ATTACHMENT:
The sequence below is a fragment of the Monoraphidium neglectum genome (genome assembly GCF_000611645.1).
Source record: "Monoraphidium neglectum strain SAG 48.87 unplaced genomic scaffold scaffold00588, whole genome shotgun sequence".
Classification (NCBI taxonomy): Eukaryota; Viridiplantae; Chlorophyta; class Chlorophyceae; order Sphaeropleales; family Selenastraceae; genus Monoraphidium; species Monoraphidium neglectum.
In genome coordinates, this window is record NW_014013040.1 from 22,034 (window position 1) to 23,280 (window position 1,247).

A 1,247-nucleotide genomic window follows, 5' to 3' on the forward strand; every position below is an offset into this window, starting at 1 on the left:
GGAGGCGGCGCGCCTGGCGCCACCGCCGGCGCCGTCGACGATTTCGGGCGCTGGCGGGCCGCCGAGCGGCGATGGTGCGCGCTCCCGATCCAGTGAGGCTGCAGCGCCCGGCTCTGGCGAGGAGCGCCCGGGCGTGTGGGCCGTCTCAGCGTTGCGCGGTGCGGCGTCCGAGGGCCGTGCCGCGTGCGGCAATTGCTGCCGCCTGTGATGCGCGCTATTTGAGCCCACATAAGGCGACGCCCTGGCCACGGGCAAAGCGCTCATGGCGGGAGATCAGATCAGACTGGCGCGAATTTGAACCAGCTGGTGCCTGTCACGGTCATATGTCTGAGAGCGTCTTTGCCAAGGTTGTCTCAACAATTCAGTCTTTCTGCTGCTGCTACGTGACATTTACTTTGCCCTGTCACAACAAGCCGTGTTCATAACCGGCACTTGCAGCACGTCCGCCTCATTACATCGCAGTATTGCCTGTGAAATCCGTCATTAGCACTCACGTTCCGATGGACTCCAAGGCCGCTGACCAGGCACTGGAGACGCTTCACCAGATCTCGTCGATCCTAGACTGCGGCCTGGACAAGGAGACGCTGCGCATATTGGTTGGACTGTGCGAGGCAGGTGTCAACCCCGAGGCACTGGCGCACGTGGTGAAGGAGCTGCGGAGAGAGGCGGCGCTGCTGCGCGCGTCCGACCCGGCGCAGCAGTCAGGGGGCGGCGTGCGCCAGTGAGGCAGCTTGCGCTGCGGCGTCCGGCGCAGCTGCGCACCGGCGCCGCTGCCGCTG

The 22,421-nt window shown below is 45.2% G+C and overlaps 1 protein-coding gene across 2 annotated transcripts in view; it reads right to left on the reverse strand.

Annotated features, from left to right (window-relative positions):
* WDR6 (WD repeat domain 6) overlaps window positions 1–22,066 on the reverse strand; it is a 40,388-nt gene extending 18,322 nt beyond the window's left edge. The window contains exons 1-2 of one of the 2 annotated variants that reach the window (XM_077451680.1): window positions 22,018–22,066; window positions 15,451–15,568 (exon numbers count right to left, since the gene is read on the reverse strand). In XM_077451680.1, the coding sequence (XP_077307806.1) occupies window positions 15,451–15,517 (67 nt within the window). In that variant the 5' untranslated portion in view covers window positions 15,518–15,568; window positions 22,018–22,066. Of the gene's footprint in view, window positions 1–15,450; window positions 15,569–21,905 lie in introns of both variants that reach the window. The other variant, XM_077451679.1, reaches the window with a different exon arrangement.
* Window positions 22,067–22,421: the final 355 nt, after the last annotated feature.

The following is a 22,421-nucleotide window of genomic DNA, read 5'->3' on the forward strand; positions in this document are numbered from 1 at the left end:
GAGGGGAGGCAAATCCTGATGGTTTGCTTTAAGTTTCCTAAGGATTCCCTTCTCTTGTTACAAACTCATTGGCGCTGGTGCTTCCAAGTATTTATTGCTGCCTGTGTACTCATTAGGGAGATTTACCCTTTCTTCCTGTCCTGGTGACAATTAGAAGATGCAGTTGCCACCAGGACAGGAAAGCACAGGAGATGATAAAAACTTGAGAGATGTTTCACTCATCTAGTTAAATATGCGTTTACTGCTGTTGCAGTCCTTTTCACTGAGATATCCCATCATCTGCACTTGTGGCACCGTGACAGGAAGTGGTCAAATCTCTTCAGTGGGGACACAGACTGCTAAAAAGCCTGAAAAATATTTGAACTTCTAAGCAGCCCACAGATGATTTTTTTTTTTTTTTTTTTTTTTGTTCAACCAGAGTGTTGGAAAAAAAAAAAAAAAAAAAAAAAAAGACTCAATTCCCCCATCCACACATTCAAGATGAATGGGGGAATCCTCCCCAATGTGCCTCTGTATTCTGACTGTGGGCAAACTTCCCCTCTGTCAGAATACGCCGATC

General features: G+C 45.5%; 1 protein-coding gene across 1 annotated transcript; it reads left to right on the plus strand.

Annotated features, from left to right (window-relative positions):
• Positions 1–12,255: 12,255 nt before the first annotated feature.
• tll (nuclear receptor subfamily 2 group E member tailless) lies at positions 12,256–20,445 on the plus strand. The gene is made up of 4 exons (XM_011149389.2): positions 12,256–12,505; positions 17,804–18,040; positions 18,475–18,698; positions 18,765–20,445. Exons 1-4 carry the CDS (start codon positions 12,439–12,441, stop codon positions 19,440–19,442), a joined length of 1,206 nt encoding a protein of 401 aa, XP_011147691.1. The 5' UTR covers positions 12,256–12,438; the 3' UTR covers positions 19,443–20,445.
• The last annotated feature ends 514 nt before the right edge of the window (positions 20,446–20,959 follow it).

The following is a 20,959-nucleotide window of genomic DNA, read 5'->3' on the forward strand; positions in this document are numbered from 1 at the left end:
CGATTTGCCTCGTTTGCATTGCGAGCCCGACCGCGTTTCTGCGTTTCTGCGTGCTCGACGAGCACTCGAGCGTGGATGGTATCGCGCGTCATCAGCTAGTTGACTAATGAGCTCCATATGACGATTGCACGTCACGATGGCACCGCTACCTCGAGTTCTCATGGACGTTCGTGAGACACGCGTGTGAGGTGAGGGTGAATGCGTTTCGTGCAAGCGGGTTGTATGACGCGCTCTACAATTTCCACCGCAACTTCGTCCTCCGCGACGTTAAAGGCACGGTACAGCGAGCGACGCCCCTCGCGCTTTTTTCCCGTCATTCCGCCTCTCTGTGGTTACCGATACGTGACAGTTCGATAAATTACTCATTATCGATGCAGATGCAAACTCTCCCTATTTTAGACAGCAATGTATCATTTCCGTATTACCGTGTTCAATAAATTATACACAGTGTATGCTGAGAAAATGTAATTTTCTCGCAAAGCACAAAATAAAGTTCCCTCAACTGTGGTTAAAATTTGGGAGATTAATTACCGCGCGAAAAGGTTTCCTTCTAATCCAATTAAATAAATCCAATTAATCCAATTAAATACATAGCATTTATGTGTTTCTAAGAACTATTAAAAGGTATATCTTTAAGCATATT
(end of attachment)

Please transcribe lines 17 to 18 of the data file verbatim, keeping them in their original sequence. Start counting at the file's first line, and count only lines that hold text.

• The last annotated feature ends 514 nt before the right edge of the window (positions 20,446–20,959 follow it).

The following is a 20,959-nucleotide window of genomic DNA, read 5'->3' on the forward strand; positions in this document are numbered from 1 at the left end: